D.C. is home to many famous authors: David Baldacci (born in Virginia), Tom Clancy, Langston Hughes spent time in D.C., so did Walt Whitman. After all, D.C. is the nation’s capital where many bills and legislations are passed, so many great writers are among us, which has made D.C. a rich center for writers, thus bookshops. As Nancy Byrd Turner, an author born in Virginia wrote:
The Bookshop has a thousand books,
All colors, hues, and tinges,
And every cover is a door
That turns on magic hinges.
Below are wholesome D.C. bookstores for you to visit to find your next book while supporting a local business.
Established by a Black and Queer bookseller, aspired to diversify the book industry to be more inclusive of color and queerness. According to their website, “our intersectional community is important to our staff, therefore those are the books you’ll find centered in our store, in our programming, and in our promotions.” Loyalty Bookstore also has a variety of impactful children’s books as well. Support Black and Queer voices by shopping at this erudite bookstore.
This characteristic bookstore located at 2467 18th Street Northwest, Washington, D.C., strives to inspire book lovers to no longer shop on Amazon and encourages consumers to shop locally. Indeed, Amazon is a dominant competitor that diminishes local businesses. Lost City Books advocates Washingtonians to shop locally and support small businesses instead of from big corporations.
MahoganyBooks is a Black-owned business that takes on leadership when it comes to the African American community and endeavors to promote cultural awareness through reading and writing to enhance people’s lives. Founders of this bookstore created a space where the Black community is properly represented. They have a special program called “Black Books Matter” where they promote and showcase all books written by Black authors to educate the community.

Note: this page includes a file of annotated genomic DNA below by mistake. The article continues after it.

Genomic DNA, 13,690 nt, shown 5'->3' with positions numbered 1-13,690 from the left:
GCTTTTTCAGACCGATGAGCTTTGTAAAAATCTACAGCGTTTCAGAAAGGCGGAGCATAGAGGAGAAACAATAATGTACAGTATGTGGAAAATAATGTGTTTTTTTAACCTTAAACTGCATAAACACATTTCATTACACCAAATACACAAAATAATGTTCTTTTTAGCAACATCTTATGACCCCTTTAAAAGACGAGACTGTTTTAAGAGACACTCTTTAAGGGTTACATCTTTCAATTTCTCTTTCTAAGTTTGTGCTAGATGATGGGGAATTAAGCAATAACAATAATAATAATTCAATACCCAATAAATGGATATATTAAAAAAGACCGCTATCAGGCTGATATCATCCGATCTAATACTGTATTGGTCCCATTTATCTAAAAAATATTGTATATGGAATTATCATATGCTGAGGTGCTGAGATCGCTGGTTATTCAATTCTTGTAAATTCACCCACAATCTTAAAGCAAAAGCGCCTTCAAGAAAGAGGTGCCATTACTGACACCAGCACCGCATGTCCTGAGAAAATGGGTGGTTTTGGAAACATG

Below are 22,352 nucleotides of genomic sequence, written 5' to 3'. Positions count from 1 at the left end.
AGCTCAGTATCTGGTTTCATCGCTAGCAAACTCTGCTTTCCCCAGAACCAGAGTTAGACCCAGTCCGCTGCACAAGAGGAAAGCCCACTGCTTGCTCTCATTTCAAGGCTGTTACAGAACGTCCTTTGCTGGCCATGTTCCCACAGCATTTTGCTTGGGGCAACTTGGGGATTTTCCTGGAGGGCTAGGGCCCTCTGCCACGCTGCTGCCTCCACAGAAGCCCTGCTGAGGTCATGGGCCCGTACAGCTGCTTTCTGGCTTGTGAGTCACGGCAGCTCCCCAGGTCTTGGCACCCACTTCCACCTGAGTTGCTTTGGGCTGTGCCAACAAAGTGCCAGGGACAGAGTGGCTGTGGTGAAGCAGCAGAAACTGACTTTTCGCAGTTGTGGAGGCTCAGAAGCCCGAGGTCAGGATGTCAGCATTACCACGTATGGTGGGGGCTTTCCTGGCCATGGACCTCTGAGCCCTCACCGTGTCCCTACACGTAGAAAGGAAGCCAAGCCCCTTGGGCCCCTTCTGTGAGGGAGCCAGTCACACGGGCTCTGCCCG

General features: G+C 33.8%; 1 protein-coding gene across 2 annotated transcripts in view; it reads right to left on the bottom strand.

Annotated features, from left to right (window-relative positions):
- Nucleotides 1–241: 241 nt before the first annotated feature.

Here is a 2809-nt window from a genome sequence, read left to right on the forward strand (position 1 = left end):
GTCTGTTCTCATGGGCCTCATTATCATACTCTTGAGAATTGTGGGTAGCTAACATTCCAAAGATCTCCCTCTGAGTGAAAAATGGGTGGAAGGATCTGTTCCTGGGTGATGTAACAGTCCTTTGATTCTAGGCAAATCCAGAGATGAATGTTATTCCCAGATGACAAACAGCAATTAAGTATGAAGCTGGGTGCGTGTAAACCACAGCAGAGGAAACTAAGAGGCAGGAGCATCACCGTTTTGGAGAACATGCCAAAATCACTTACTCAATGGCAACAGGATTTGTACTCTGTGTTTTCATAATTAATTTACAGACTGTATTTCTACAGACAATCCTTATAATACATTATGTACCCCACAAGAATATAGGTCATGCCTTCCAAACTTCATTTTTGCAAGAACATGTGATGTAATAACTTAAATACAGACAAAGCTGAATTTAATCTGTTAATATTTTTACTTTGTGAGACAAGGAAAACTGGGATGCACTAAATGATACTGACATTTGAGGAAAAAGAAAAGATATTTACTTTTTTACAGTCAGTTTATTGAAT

All of the books, prints, and other media at this store were donations, and the staff are volunteers who dedicate their time to keep this store up and running. The bookstore has an inspiring mission to financially assist women at Bryn Mawr College. Indeed, founded in 1977 by Diana Morgan Laylin Young, whose daughters went to Bryn Mawr College, she supported them through bookselling at this store, and this legacy has remained until today.
Indeed, according to their website, “All of our profits go to the college to support student’s summer internships.” Since 1977, they have raised $730,000 for this cause thanks to the rare and used book donations.
This independent bookstore was founded recently in 2016 by a mother who wished to create a community in her neighborhood. By hosting book clubs, author meet-and-greets, and other community events, East City Books strives to create a community-focused space where book lovers of all ages can come together and learn.
Article written by Lauren Piot and Claire Cahill